After Kashmiri students, teavelling salesmen face the heat in India

After Kashmiri students, teavelling salesmen face the heat in India
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SRINAGAR: Post the Pulwama Fidayeen attack that killed 49 CRPF troops, Kashmiri salesmen who operate in various Indian states are facing threats and abuses from ordinary people.
The Kashmiri salesmen often travel to other Indian states in winter to sell Kashmiri fabrics, rugs and some other items. Now they are facing the wrath of Indians who blame them for the killing of CRPF troops in Kashmir last week.
“There is hardly anyone who talks to us in a humane way. We are seeing changed faces since the Pulwama attack. We are nowhere involved in it, yet we have to bear the fury which we receive in the form of hate slogans, comments and aggression,” said a Kashmiri salesman operating in Rae Bareli area of Uttar Pradesh.
“We are subjected to angry stares. There are protests against Kashmiris every day which are filled with hate slogans against Kashmiri Muslims. Though these hurt, we maintain calm, because an outburst of rage is just moments away if we respond in any way,” he added.
Since the attack in Kashmir on CRPF on Thursday, Kashmiri students have been facing mob attacks, suspension from college authorities, and arrests by police. Students in Dehradun, Mohali, Ambala have faced the brunt. More than 100 students from Dehradun have been sent home after mob threats. Even the Kashmiri dean at a college in Dehradun was suspended for bringing Kashmiri students to the college.
Now the rage has moved towards Kashmiri salesmen who for the four-five months of winter sell Kashmir-made products to Indian customers. They come back to Kashmir when winter is over and many of them don’t do any other business. Most of them sell Kashmiri products by going door to door in Indian cities and towns.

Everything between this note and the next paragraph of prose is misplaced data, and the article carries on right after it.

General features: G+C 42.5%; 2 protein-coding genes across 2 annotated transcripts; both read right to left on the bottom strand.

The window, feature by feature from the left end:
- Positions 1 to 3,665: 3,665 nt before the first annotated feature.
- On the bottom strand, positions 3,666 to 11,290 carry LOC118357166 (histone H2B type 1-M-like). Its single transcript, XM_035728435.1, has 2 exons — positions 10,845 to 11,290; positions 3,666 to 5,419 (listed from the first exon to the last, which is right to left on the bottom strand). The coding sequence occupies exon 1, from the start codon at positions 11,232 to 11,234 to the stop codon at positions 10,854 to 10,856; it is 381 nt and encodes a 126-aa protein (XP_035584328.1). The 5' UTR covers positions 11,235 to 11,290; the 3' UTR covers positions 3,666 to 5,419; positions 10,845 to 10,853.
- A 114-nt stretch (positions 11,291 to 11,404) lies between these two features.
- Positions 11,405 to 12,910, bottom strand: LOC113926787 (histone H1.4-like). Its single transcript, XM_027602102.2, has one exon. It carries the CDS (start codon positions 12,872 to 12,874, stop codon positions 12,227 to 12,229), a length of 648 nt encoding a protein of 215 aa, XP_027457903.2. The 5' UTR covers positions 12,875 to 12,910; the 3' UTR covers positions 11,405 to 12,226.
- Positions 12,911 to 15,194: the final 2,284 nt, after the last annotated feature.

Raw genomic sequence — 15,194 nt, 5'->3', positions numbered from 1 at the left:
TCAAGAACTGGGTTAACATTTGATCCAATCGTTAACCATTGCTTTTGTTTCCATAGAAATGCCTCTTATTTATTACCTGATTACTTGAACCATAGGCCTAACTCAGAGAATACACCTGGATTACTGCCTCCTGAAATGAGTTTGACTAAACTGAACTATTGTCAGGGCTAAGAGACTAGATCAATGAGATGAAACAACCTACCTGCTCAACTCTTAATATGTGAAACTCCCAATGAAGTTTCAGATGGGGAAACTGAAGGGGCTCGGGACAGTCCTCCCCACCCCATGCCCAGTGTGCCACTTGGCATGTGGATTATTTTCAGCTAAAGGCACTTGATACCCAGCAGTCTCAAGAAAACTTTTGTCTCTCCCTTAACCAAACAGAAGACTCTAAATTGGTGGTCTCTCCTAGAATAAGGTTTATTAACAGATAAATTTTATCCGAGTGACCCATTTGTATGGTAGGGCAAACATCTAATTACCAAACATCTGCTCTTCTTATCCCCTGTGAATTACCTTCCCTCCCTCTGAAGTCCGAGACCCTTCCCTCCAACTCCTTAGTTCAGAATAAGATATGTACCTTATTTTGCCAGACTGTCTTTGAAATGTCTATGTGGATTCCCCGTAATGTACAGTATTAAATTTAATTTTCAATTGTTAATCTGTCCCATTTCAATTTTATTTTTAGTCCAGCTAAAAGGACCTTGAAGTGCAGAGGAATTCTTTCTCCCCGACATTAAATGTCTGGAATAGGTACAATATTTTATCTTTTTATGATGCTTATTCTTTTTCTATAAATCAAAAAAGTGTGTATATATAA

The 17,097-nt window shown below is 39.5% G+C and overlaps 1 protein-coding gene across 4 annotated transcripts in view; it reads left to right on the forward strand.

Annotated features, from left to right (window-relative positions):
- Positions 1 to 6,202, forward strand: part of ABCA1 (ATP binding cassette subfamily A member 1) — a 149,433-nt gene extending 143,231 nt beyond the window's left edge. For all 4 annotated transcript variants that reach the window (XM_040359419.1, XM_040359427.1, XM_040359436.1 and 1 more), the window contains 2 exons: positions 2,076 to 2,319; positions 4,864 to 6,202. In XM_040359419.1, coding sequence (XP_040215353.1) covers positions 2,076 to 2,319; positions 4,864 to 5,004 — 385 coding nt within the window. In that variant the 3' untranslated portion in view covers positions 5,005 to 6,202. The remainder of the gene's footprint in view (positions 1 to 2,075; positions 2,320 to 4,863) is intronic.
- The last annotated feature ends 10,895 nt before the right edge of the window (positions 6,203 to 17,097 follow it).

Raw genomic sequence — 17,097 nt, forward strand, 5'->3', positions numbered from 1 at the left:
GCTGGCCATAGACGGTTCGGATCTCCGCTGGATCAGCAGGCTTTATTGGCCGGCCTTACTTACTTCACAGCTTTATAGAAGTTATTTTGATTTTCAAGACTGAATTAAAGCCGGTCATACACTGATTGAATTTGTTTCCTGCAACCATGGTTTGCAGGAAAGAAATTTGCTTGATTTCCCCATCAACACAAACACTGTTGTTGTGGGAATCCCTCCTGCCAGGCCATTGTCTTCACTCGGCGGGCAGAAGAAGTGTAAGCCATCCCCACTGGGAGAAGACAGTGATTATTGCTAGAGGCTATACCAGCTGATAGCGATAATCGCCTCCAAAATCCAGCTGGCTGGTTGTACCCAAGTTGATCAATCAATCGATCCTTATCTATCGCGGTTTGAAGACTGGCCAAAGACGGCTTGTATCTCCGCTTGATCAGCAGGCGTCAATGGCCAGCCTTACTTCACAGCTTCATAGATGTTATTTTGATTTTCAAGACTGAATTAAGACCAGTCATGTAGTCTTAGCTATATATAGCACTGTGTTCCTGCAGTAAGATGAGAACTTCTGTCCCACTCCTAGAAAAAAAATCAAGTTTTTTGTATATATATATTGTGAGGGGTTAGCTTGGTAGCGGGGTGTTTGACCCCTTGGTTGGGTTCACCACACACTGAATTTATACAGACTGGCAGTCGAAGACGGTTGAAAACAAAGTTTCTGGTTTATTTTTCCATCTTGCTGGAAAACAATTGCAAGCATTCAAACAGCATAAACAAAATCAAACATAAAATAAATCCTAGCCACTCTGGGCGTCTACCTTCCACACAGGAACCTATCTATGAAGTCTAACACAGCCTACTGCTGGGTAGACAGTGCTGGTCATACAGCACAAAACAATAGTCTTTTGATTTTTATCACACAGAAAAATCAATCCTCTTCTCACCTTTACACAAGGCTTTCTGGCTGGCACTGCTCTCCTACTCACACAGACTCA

One such Kashmiri salesman who operates in Bihar said that groups of people there, one after the other, take out processions which are scary to him. He said he is not against the protests but against the hate they are filled with.
“After the protests are over, the procession breaks into groups and goes around raising threatening slogans. I have known some of them for many years. Some of those men told me that we Kashmiris are all terrorists, and support Pakistan. They say we must receive the same treatment that Indian forces receive in Kashmir,” he said.
Now the salesmen are wrapping up their business early, much ahead of their annual routine. The Rae Bareli salesman has already packed up his clothes and merchandise, and wants to return. But, he said, the train journey culminates in Jammu, where authorities have enforced curfew, and violent mobs are out looking for vulnerable Kashmiris.
“From there it is more dangerous to reach home. We are in a fix. Now we sit inside our rented accommodations for the whole day waiting for things to calm down. We don’t meet anyone. We have outstanding payments but we don’t even ask for them. We just want to be home first, and then pursue the payments over phone. Nothing is dearer than life,” he said.